Many Christians have become involved in bitter disputes about certain elements and traditions associated with Christmas. My previous post introduced readers to a series of articles I have been working on for Answers in Genesis. In this post and the next few, I would like to cover some issues that have caused confusion and, in some cases, animosity between believers. Hopefully, these brief articles will help you view these issues in a proper perspective.
Claim: The Bible Forbids the Use of Christmas Trees
No it doesn’t. People who make this argument almost always go right to Jeremiah 10. The first five verses of this chapter state:
Hear the word which the Lord speaks to you, O house of Israel. Thus says the Lord:
Do not learn the way of the Gentiles; do not be dismayed at the signs of heaven, for the Gentiles are dismayed at them. For the customs of the peoples are futile; for one cuts a tree from the forest, the work of the hands of the workman, with the ax. They decorate it with silver and gold; they fasten it with nails and hammers so that it will not topple. They are upright, like a palm tree, and they cannot speak; they must be carried, because they cannot go by themselves. Do not be afraid of them, for they cannot do evil, nor can they do any good.
If you take just a moment to examine the context of this passage, it becomes painfully obvious that these verses have nothing to do with Christmas trees. The prophet is in the process of warning the Israelites to not make idols like the Gentiles often did. The trees were cut down and made into idols by craftsmen. This just simply is not about Christmas trees.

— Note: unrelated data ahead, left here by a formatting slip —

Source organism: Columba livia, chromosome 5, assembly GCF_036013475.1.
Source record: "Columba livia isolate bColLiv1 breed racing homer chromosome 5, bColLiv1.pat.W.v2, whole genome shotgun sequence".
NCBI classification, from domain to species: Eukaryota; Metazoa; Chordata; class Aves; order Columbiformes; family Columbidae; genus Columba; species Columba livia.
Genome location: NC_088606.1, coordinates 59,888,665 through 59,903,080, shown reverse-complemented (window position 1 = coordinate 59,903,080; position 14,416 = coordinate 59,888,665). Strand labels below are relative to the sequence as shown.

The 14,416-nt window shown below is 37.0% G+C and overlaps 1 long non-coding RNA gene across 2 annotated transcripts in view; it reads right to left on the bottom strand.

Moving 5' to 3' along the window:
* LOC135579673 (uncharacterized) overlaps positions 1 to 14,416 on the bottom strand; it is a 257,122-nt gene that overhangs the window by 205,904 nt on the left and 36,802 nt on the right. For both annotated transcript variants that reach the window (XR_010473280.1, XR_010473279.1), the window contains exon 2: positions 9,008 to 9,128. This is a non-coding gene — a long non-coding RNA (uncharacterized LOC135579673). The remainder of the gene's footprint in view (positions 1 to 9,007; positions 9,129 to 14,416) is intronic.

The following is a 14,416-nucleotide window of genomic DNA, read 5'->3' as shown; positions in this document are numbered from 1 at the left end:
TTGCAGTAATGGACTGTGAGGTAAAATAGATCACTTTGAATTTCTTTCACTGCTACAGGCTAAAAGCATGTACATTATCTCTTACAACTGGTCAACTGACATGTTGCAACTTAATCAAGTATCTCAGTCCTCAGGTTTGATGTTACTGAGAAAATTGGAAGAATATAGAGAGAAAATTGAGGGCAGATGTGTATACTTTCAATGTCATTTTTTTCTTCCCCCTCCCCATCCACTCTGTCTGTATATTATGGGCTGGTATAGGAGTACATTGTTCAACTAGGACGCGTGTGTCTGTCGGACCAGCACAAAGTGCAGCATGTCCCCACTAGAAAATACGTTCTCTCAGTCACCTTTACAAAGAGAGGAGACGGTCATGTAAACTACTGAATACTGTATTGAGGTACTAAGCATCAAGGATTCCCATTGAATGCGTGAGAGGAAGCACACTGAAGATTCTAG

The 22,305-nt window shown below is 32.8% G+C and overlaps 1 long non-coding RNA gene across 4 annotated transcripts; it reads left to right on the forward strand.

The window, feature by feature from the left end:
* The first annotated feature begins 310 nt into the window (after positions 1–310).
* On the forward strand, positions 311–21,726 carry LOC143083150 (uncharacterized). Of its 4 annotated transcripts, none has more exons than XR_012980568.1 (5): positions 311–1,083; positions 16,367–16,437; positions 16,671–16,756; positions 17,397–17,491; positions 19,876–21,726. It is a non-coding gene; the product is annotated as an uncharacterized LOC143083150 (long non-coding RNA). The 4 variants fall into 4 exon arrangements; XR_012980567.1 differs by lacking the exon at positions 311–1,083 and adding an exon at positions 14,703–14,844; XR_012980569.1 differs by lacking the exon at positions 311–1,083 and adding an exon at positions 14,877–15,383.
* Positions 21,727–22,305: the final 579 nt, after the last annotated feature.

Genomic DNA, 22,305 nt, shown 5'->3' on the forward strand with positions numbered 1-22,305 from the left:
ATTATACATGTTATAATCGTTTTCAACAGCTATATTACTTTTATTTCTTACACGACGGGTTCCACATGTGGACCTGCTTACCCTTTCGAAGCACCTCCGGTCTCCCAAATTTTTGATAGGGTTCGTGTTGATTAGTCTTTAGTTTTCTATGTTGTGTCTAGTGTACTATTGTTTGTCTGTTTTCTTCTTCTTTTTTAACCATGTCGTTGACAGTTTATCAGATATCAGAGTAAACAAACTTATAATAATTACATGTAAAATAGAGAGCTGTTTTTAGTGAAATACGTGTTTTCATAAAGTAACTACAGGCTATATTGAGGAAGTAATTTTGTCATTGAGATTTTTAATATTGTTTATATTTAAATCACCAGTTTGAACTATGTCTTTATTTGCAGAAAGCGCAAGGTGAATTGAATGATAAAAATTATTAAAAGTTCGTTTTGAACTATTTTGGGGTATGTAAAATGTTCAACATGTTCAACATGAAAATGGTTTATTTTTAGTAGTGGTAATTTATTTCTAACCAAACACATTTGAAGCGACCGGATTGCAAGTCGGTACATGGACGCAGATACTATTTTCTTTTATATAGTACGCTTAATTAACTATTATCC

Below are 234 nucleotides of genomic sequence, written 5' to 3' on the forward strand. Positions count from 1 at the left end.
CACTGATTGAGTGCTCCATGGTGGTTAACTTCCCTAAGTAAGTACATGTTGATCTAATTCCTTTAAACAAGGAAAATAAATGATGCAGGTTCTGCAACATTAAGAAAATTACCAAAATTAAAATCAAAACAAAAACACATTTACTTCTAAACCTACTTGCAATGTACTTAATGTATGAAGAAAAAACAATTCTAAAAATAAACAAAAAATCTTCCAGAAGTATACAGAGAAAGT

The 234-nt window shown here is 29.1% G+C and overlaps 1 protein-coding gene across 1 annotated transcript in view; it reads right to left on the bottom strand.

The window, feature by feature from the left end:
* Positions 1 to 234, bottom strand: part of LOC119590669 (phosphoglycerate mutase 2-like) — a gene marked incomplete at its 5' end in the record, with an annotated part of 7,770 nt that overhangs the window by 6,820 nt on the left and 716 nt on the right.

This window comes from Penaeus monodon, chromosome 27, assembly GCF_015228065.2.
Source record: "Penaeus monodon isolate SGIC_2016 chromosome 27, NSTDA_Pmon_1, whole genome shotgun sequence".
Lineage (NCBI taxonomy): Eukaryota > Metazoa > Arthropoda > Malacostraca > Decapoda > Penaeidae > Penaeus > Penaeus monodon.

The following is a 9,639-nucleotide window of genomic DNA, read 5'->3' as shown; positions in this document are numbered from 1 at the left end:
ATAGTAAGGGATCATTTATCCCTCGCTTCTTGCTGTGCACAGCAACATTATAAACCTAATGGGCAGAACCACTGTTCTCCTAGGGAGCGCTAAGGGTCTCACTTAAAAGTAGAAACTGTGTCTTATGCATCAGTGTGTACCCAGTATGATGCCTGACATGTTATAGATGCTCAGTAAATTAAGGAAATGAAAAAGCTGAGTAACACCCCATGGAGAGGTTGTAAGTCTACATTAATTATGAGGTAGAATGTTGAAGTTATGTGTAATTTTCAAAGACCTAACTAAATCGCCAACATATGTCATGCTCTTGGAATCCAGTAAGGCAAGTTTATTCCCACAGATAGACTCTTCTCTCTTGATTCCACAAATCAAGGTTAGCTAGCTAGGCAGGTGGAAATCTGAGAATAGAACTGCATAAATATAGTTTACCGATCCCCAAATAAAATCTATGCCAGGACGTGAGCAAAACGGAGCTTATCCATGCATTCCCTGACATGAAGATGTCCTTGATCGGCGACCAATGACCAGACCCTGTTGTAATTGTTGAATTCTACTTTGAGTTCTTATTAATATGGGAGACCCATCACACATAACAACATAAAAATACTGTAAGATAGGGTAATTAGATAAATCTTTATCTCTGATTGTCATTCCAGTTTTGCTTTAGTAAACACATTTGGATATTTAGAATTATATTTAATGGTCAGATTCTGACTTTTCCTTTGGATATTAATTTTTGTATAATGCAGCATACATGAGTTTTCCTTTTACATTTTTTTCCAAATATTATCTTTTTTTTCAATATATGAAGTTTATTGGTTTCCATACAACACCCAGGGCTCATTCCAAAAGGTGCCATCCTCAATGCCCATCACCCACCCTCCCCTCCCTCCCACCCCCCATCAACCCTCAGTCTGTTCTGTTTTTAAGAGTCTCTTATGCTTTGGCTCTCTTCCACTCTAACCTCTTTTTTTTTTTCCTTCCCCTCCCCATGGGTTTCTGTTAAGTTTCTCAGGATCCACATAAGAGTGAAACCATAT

Now, Christmas trees can become problematic if one focuses more on the tree than on the real reason for the season. We need to keep Christ first at all times, including Christmas. If anything comes between our relationship with Him, such as focusing on a Christmas tree or other traditions, then these things become idols and would then be sinful. But the Bible does not forbid the use of Christmas trees.
Claim: X-mas Stands for Christmas
Well, sort of. It is true that since the mid-sixteenth century, some people have used an x as an abbreviation for Christ. This was done to reduce the cost of printed materials during the days of the printing press. “Xians” (Christians) would abbreviate Christmas as xmas; however, they still pronounced the word as Christmas—not x-mas.
There is no doubt that many people in our society today use the x just so they don’t have to mention Christ. Some businesses use it so they don’t offend certain non-Christians who don’t like to be reminded about Christ (after all, He is their Judge, and they don’t want to be held accountable by anyone).
So is it wrong for a Christian to use the x in place of Christ? Since the Bible does not offer an explicit command or teaching on this, I believe this comes down to a decision that each person must make for himself or herself, guided by conscience and the Holy Spirit. It is not sinful to use abbreviations, but if a professing believer does it because he or she is ashamed of Christ, then that is sinful. As for me, don’t expect to ever see me using the abbreviation, except for in the example above.